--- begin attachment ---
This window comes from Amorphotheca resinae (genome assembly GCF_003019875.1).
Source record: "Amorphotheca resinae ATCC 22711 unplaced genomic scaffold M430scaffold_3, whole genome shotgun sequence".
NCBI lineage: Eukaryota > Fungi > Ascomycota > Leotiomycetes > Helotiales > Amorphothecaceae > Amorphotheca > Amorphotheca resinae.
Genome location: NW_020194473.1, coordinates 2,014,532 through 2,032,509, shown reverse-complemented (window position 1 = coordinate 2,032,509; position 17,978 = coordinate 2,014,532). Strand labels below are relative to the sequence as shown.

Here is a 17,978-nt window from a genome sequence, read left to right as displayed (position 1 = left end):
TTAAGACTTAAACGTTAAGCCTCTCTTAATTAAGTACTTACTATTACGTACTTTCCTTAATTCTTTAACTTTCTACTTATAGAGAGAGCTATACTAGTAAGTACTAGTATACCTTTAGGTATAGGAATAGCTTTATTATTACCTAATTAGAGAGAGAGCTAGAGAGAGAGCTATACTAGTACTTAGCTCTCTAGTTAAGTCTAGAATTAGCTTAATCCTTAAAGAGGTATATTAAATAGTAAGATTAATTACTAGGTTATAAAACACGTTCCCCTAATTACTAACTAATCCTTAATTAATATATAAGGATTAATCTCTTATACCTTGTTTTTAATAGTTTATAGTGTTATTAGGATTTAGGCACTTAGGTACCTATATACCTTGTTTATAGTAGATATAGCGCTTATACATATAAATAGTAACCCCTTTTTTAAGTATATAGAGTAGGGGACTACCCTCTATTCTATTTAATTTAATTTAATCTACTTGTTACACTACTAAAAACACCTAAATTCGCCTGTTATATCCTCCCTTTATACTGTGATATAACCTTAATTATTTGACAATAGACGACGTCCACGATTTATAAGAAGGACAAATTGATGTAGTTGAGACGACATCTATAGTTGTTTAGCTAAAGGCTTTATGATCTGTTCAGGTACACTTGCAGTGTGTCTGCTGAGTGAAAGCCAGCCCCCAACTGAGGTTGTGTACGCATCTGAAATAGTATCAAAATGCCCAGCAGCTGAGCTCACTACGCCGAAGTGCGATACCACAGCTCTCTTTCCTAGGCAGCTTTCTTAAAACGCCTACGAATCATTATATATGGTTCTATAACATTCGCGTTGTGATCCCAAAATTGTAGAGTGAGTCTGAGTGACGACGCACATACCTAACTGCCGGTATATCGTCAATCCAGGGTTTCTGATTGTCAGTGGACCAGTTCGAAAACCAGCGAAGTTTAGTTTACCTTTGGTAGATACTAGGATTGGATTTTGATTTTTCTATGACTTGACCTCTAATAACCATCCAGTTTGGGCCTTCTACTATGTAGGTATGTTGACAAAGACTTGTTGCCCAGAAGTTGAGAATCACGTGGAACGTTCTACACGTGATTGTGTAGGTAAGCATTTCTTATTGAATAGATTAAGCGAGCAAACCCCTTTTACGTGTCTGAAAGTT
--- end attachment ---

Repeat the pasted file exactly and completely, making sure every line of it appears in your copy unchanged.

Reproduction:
This window comes from Amorphotheca resinae (genome assembly GCF_003019875.1).
Source record: "Amorphotheca resinae ATCC 22711 unplaced genomic scaffold M430scaffold_3, whole genome shotgun sequence".
NCBI lineage: Eukaryota > Fungi > Ascomycota > Leotiomycetes > Helotiales > Amorphothecaceae > Amorphotheca > Amorphotheca resinae.
Genome location: NW_020194473.1, coordinates 2,014,532 through 2,032,509, shown reverse-complemented (window position 1 = coordinate 2,032,509; position 17,978 = coordinate 2,014,532). Strand labels below are relative to the sequence as shown.

Here is a 17,978-nt window from a genome sequence, read left to right as displayed (position 1 = left end):
TTAAGACTTAAACGTTAAGCCTCTCTTAATTAAGTACTTACTATTACGTACTTTCCTTAATTCTTTAACTTTCTACTTATAGAGAGAGCTATACTAGTAAGTACTAGTATACCTTTAGGTATAGGAATAGCTTTATTATTACCTAATTAGAGAGAGAGCTAGAGAGAGAGCTATACTAGTACTTAGCTCTCTAGTTAAGTCTAGAATTAGCTTAATCCTTAAAGAGGTATATTAAATAGTAAGATTAATTACTAGGTTATAAAACACGTTCCCCTAATTACTAACTAATCCTTAATTAATATATAAGGATTAATCTCTTATACCTTGTTTTTAATAGTTTATAGTGTTATTAGGATTTAGGCACTTAGGTACCTATATACCTTGTTTATAGTAGATATAGCGCTTATACATATAAATAGTAACCCCTTTTTTAAGTATATAGAGTAGGGGACTACCCTCTATTCTATTTAATTTAATTTAATCTACTTGTTACACTACTAAAAACACCTAAATTCGCCTGTTATATCCTCCCTTTATACTGTGATATAACCTTAATTATTTGACAATAGACGACGTCCACGATTTATAAGAAGGACAAATTGATGTAGTTGAGACGACATCTATAGTTGTTTAGCTAAAGGCTTTATGATCTGTTCAGGTACACTTGCAGTGTGTCTGCTGAGTGAAAGCCAGCCCCCAACTGAGGTTGTGTACGCATCTGAAATAGTATCAAAATGCCCAGCAGCTGAGCTCACTACGCCGAAGTGCGATACCACAGCTCTCTTTCCTAGGCAGCTTTCTTAAAACGCCTACGAATCATTATATATGGTTCTATAACATTCGCGTTGTGATCCCAAAATTGTAGAGTGAGTCTGAGTGACGACGCACATACCTAACTGCCGGTATATCGTCAATCCAGGGTTTCTGATTGTCAGTGGACCAGTTCGAAAACCAGCGAAGTTTAGTTTACCTTTGGTAGATACTAGGATTGGATTTTGATTTTTCTATGACTTGACCTCTAATAACCATCCAGTTTGGGCCTTCTACTATGTAGGTATGTTGACAAAGACTTGTTGCCCAGAAGTTGAGAATCACGTGGAACGTTCTACACGTGATTGTGTAGGTAAGCATTTCTTATTGAATAGATTAAGCGAGCAAACCCCTTTTACGTGTCTGAAAGTT